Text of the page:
||Home > Politics
> 2013-07-03 07:53:18
Catholic schools defended in Northern Ireland
(Vatican Radio) Catholic education in Northern Ireland has been being debated since US President Barack Obama called Catholic schools part of segregation in the province. Northern Ireland’s First Minister Peter Robinson has for years called for end of public funding for Catholic schools.
The Auxiliary Bishop of Down & Connor in Belfast, Donal McKeown, said Obama’s words were not helpful.
“He talked about Catholics and Protestants using that denominational paradigm as the tool to analyse our situation,” Bishop McKeown explained. “Whereas, I think since 1998 when we had the Good Friday Agreement, we recognize it is a political problem between those who want union with Britain and those who want union with the Irish Republic, rather than a religious thing.”
He said this distinction is important.
“If you say the problem is Catholic-Protestant, then anything that is Catholic can easily be caricatured as part of the problem, to be got rid of as being anti-ecumenical,” he told Vatican Radio.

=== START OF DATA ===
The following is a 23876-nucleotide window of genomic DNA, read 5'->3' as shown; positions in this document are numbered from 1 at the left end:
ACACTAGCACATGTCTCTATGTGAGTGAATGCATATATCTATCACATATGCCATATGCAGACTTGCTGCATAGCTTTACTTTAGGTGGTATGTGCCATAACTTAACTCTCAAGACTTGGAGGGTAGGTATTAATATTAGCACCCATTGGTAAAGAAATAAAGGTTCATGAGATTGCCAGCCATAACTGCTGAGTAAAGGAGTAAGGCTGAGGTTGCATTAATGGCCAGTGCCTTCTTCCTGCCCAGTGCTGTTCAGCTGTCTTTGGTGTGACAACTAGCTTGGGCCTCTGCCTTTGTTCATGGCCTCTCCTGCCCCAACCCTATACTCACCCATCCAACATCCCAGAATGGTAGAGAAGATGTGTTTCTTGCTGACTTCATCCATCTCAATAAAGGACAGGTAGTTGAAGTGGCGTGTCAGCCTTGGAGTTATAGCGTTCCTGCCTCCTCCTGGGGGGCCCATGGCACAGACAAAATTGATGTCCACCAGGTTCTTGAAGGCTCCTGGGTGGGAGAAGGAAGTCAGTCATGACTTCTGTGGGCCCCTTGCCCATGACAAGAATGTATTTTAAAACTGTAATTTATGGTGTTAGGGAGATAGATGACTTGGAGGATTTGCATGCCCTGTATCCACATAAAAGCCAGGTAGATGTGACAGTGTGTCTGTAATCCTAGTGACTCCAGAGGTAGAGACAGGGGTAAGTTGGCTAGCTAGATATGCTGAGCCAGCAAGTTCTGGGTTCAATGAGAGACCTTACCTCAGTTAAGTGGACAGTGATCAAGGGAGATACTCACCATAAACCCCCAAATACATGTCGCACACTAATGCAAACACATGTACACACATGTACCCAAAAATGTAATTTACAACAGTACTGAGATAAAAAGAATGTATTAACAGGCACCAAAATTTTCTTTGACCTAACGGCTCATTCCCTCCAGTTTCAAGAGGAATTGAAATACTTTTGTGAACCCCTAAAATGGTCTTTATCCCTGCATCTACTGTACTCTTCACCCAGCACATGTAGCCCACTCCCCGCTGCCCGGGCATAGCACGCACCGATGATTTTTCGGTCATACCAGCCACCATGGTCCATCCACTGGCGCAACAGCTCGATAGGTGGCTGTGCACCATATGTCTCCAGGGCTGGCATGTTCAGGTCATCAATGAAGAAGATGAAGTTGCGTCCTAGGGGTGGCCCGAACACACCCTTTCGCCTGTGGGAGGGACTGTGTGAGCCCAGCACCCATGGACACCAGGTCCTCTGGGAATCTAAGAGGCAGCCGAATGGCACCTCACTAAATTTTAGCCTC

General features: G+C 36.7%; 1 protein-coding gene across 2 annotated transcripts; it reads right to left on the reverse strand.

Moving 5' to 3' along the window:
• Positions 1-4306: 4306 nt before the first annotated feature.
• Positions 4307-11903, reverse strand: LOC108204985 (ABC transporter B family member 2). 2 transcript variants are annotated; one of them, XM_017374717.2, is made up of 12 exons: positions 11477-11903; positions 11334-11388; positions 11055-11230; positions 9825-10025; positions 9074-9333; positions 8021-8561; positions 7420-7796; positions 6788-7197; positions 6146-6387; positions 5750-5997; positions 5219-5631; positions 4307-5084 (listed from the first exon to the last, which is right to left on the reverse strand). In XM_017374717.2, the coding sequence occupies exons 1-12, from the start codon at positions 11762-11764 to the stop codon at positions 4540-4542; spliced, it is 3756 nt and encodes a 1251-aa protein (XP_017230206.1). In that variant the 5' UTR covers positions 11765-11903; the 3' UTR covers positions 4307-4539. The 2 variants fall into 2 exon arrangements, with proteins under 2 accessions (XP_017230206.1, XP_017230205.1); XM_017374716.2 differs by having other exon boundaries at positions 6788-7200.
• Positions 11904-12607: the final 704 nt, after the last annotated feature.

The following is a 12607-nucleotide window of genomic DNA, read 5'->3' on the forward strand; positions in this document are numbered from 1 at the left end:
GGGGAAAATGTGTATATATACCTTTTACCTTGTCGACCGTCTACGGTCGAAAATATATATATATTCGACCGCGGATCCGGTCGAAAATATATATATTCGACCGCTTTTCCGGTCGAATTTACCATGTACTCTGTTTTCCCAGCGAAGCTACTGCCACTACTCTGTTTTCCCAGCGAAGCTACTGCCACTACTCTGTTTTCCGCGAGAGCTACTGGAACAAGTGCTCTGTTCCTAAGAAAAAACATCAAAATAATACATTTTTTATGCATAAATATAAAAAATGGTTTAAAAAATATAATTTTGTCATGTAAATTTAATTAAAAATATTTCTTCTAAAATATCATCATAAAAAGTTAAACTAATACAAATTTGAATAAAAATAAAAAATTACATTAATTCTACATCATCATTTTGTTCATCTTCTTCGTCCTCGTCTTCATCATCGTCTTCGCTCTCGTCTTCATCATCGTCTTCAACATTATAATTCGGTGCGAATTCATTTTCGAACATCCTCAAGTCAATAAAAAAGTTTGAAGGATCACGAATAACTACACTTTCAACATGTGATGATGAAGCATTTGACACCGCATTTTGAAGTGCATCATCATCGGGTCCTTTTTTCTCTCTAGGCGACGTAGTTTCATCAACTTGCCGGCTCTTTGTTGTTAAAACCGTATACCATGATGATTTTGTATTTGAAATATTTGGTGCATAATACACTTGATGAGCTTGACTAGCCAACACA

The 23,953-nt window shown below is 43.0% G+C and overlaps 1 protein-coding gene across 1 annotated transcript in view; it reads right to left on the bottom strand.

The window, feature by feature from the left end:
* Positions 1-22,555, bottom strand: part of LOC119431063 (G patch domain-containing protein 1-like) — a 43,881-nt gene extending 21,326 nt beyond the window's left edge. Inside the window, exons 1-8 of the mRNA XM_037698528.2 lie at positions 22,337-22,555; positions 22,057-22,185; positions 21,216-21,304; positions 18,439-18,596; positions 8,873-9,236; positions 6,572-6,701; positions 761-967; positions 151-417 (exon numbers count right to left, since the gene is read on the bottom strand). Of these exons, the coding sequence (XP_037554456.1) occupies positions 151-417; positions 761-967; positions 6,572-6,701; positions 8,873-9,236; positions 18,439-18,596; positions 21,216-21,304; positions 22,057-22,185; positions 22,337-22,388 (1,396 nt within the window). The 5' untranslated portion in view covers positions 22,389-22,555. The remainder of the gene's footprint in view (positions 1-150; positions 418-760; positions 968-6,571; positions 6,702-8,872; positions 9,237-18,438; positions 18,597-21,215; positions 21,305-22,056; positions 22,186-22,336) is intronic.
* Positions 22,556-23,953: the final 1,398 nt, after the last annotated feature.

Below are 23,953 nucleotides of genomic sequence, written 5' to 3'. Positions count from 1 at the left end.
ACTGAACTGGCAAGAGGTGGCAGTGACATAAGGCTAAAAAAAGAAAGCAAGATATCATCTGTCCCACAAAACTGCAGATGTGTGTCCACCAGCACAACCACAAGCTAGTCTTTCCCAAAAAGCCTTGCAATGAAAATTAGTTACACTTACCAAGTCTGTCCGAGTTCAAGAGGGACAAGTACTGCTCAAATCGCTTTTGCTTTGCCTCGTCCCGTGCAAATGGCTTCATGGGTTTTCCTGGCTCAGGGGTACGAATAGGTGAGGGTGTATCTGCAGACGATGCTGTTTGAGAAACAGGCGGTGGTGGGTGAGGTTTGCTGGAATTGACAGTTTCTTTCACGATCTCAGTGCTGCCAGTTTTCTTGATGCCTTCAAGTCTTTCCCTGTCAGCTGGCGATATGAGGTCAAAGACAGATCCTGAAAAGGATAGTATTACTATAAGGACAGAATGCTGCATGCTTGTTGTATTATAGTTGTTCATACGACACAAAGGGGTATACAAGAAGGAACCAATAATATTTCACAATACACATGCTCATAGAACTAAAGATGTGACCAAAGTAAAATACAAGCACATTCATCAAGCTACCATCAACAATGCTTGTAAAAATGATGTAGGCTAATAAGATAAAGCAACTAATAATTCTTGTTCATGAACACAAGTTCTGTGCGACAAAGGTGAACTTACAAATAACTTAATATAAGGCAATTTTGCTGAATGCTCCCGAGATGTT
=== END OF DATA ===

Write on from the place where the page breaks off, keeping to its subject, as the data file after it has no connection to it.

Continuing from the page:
Bishop McKeown said Catholic schools have shown the world over that they are capable of fostering integration in society, and is also true in Northern Ireland.
“Catholic schools have shown in Northern Ireland, as well as elsewhere, that they are quite as capable as any other school sector of bringing people together from different faith backgrounds and from different racial backgrounds,” he said. “In fact, in Belfast, it is actually the Catholic schools which are the most racially mixed.”
Bishop McKeown said that implying that only formally “Integrated Schools” can foster integration is a caricature and an oversimplification.
“We want to be involved in the process of reconciliation,” he said.
Listen to the full interview by Charles Collins with Bishop McKeown: